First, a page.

Q: Are there degrees of the Holy Spirit?
A: My answer would be yes and no. When it comes to the Holy Spirit, people receive measures of Him. Luke 11:13 confirms this, “If ye then, being evil, know how to give good gifts unto your children: how much more shall your heavenly Father give the Holy Spirit to them that ask him?” He is a gift to be given to those who receive eternal life and a promise that can only be fully realized when the conditions are met (Luke 24:49; Acts 1:4; 2:38).
The Holy Spirit is represented by air, water, and the dove in Scripture. In John 20:22 we are told, “And when he had saith this, he breathed on them, and saith unto them, Receive ye the Holy Ghost.” Jesus breathed the Holy Spirit on His disciples in preparation for their time of waiting when they would receive the power from on high, a greater measure of the Holy Spirit. We must have the breath of God in us to interact with the Lord. Breathing is natural but it is also an exercise. People take in air but some are known to be “shallow breathers” while others know how to breathe deeply. This is true when it comes to the Holy Spirit. Some people stay in the shallow arenas of religion, while others reach deep into the spiritual realm of the Spirit with the tools of God, His Word, prayer, and communion, to run the Christian race.
Keep in mind the Holy Spirit is eternal and is compared to Rivers of Living Waters in John 7:37-39. There are two things we do with water, 1) we drink it and 2) we can immerse ourselves in it for cleansing and baptism.
We know we are born again with the Spirit of God, making us His temples (John 3:3,5; 1 Corinthians 6:19). This experience points to the quickening of our spirit, but our souls must be regenerated and this entails the Lord uncapping the Living Waters in our souls to bring forth the new life that has been birthed in our spirits (Titus 3:5). We need to keep in mind, that we determine how much we will drink the water. We usually do not think of drinking until we become thirsty, but what people fail to realize is we must develop a thirst for such water. We can be dehydrated without knowing it, and it is up to us to drink even when we do not feel thirsty to ensure we keep our bodies properly hydrated while developing a healthy thirst for water.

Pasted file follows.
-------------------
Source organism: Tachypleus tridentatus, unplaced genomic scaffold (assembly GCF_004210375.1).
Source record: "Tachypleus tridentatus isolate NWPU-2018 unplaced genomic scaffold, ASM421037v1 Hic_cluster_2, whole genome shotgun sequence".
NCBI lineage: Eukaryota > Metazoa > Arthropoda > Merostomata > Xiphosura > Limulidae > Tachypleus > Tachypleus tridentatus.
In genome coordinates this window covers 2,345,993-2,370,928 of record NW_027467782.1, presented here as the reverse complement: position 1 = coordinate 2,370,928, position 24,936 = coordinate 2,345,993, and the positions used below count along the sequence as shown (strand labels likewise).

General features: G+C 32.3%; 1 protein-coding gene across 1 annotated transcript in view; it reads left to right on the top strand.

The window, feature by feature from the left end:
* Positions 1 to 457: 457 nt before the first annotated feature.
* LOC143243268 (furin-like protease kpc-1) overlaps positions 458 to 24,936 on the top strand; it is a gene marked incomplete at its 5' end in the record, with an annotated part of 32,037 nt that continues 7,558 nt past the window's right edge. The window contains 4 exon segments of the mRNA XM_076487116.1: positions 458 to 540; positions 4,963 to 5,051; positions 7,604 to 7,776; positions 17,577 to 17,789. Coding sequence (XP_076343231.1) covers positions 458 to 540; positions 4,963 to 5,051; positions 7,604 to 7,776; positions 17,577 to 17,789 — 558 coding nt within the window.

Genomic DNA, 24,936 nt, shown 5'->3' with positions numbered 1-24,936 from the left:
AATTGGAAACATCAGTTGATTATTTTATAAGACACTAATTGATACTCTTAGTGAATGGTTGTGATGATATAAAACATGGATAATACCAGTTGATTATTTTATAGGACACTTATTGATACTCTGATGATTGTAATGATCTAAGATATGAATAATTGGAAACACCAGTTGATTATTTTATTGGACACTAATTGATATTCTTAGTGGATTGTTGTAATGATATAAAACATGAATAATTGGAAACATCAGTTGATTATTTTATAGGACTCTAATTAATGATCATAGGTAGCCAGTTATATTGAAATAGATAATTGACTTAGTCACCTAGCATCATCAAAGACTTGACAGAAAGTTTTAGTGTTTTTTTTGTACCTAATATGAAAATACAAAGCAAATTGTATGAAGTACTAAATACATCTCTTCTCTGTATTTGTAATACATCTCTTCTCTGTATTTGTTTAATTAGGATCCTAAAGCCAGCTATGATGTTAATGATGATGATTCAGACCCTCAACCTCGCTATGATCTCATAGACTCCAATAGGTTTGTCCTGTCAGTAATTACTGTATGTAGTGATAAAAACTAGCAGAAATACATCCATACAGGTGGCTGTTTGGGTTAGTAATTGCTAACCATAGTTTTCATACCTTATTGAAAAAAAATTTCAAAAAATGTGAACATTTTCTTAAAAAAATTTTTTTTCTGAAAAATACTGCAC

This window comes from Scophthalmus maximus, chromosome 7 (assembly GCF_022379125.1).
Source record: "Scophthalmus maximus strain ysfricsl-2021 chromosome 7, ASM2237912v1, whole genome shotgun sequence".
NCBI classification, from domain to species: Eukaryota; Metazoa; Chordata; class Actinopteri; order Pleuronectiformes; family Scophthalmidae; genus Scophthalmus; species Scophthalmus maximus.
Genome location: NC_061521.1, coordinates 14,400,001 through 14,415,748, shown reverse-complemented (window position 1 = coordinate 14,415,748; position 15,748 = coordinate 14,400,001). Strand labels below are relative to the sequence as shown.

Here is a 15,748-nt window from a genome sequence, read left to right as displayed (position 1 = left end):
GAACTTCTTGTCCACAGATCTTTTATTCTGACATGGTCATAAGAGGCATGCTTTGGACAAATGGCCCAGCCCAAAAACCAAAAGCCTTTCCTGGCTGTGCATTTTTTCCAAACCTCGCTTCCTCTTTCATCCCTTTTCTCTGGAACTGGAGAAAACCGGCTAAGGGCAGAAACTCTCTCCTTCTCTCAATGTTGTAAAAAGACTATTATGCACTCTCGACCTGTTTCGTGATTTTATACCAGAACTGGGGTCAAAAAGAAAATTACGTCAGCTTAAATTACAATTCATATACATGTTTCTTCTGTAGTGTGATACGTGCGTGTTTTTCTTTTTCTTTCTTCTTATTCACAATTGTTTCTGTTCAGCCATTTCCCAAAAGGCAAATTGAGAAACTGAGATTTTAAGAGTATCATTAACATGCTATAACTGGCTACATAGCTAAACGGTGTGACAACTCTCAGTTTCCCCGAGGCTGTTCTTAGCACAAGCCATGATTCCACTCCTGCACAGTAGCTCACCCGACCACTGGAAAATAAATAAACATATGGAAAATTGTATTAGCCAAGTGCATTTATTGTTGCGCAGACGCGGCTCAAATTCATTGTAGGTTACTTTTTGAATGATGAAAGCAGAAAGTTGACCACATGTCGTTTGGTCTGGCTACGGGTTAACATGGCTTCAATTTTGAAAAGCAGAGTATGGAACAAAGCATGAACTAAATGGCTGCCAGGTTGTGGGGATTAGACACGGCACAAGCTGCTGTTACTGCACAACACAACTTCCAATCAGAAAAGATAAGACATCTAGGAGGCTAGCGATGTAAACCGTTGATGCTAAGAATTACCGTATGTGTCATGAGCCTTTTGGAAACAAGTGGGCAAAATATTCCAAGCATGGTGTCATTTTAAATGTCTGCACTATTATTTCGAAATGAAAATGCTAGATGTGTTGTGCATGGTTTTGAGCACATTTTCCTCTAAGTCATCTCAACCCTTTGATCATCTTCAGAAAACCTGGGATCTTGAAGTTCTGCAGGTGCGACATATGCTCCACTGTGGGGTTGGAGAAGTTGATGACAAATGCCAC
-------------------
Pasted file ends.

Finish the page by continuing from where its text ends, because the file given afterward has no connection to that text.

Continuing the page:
We are told in Matthew 5:6, “Blessed are they which do hunger and thirst after righteousness; for they shall be filled.” This is where degrees come in and it has to do with our walk. We have to walk after the Spirit to come to places of sanctification, and be led by the Spirit into communion with God in order to grow in our relationship with Him as children. Finally, we must be immersed by the Spirit if we are to walk in the Spirit as a means to avoid giving way to the flesh (Romans 8:2, 14-17; Galatians 5:16-18). The Bible tells us we must be filled daily with the Holy Spirit (Ephesians 5:17-21).
There is also the baptism of the Holy Spirit. We are told that Jesus is the One who baptizes us with the Spirit, and the main purpose for this baptism is to immerse us with power from above to walk out the Christian life and our calling as living witnesses and examples (Acts 1:5-8). Once again, we determine how much we expose ourselves to the Rivers of Living Water.
This is brought out in Ezekiel 47:3-5. The prophet was brought to the waters that were flowing from under the temple. He was led to the waters where he was ankle deep, then brought to where the water was knee deep and finally to the place where it was hitting his loins. Past that point the waters became impassable. When we start out in our Christian life it is natural to only wade into the matters of the Spirit ankle deep out of fear and uncertainty. Once we become comfortable with the work of the Spirit, we can venture out to feel the gentle flow of water around our knees. However, this allows us to remain in reach of the shoreline, but as we come to the place of our loins, we will begin to feel the undercurrents tugging at us. We have to make a decision if we are going to stop and go back or dive in and allow the full current to take us where it will. We are clearly deciding the measure of impact the Holy Spirit will have on our lives according to the degree we expose ourselves to His movement in and upon our lives.
Finally, He is the dove that on Pentecost brought forth power upon those tarrying in the upper room. This picture is a dichotomy. The dove is a gentle bird, but we see incredible power associated with the Holy Spirit. Even though there is much power coming forth, the meek dove represents that the power from above is under control and will be properly channeled to bring about a desired end. Power that is not under control is abusive. If it is not directed in the right way, it will leave devastation in its wake. Although God is all-powerful and can do what He so wills, it is clear in Zechariah 4:6 that the working of His power is not a matter of strength, but of His Spirit.
This brings us back to the question. God desires to give us greater measures of the Holy Spirit, but we decide the degree to which we receive Him and walk in light of His meekness, His work of sanctification, His anointing, and power.